Alan:  (Important:  See rebuttal review immediately following)

Ebert: Rolling Stone: TV Guide:

Warning, minor plot points revealed!

Quick Review:  Let me say two things first before I even start this review.  First, I like , very much, the films of Alexander Payne.  I thought Election was brilliant and About Schmidt was a fine movie and Jack did a great job with the non-flashy role.  The second thing I want to say is that I like Paul Giamatti.  I don't think he's the greatest actor walking the planet, as some are apt to say as of late, but I do like him (don't let my review of last year's American Splendor dissuade you.)  He just happens to be in movies that I don't like. 

Sideways is a complete mystery to me.  Not the movie.  The movie is fine.  A mildly entertaining little comic drama.  It was a cute film, a good date movie, but that's it.  Honestly it's basically a chick-flick for guys.  So the confusion comes because this is the highest regarded, critically lauded, award after award winning movie of the year.  They are heaping praise on it as if it were the definitive cinematic event of our generation.  Why?  I have no idea.  I'm not joking.  I honestly saw no performance, writing, directing, cinematography or anything in this film that was worthy of a nomination, let alone an award. 

I thought maybe I'm just not pretentious enough to pretend that I enjoyed it, but I actually saw this film in an independent art house theatre that was packed with snobby artsy ersatz intellectuals who chuckled at the appropriate moments  but didn't seem to enjoy the film anymore than I did.  So I ask again.  Who likes this movie?  Who?!  I demand that someone write a rebuttal review that I can post here that explains why this movie is getting so much attention and praise.  As far as I'm concerned it shouldn't have even been nominated at all (for anything) and if it wins Best Picture then the Academy Awards will have lost all meaning.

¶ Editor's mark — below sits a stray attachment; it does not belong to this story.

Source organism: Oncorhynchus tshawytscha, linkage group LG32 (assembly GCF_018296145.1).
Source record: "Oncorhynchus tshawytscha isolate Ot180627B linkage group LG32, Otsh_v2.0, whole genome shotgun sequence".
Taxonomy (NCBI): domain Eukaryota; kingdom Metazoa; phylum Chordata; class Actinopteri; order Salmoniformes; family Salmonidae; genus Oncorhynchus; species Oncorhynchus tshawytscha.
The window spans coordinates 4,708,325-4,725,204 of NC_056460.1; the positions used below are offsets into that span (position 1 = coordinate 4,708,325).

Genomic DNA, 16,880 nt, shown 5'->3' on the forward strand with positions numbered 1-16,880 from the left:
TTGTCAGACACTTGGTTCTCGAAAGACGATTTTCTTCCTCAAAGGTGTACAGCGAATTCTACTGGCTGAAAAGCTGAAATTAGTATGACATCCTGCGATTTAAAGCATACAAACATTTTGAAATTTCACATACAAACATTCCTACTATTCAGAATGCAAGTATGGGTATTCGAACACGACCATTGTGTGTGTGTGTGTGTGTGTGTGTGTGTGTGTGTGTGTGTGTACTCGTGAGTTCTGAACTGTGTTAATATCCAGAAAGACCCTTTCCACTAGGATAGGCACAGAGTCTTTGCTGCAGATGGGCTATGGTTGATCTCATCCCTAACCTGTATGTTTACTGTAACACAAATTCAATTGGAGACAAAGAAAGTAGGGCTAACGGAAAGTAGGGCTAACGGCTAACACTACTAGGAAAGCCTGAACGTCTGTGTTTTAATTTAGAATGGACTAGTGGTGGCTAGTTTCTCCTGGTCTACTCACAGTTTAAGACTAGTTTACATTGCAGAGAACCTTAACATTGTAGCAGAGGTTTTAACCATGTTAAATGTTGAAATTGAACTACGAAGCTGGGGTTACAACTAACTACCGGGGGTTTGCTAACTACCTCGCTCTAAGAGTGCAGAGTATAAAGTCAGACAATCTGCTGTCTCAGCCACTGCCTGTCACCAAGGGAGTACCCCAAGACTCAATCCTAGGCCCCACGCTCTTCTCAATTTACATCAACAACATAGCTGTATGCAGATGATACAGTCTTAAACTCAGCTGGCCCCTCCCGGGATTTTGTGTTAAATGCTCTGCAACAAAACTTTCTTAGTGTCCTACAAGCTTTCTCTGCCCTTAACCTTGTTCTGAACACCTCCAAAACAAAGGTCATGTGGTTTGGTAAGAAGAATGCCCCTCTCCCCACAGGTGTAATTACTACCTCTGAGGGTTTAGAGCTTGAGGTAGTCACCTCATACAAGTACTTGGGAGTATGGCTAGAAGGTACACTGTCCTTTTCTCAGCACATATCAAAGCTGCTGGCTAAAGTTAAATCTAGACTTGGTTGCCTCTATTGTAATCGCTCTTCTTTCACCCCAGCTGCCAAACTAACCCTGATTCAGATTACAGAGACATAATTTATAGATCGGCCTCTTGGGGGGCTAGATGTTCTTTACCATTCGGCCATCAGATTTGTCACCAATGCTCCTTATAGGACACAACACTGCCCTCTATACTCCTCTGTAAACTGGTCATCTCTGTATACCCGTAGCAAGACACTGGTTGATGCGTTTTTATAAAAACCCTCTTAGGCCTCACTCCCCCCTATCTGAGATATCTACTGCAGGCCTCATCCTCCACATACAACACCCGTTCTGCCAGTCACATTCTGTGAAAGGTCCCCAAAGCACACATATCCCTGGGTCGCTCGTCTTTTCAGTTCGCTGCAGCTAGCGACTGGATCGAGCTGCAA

Rebuttal Review by Joel Speiser

First, let me say that I don’t go to many movies – and as such, I am a movie consumer, not a movie critic.  So, when I do see a film it’s not because of the director’s fabled technique, the splashy special effects, or even the fame of the actors; it’s because, plain and simple, I wish to be entertained.  I want to spend the next couple of hours so caught up in the story, so engrossed in the events unfolding onscreen, so understanding of the feelings and emotions of the characters before me, that I leave the theater basically replaying, reevaluating, reliving the emotional roller coaster from which I just disembarked.  Granted, it is the skill and talent of all those professionals whose efforts create the environment in which I find myself so engrossed; poor writing, acting, or directing could result in a film that just doesn’t work, that doesn’t grab the viewer and rivet him to his seat, his eyes and ears a conduit to the drama unfolding before him.  But my point is I don’t go to movies because some critic praised the nuances of the lighting effects or the director’s technique; I go to movies to enjoy the finished product, not the nuts and bolts that built it.

Within that context, I felt Sideways was an exceptional film, well-deserving of the praise that has been heaped upon it. The characters are eminently believable, the situations completely credible, and the emotions real and powerful; this movie works.  We all know people like Jack and Miles, one boorish, one sensitive; we all, at times, have probably felt like Miles; we can relate to the characters, they’re real, and we find ourselves empathizing with them, reacting to the events that they encounter along with them. But more importantly, the emotions which those believable characters in believable situations elicit in others and experience themselves are powerful and heart-rending; we feel for Stephanie, we feel for Miles, and yes, we even feel for poor Jack.

So maybe the directing wasn’t spectacular, the lighting exceptional, or the scenery breathtaking.   Or maybe they were – I was just too caught up in the lives of the people on screen to notice.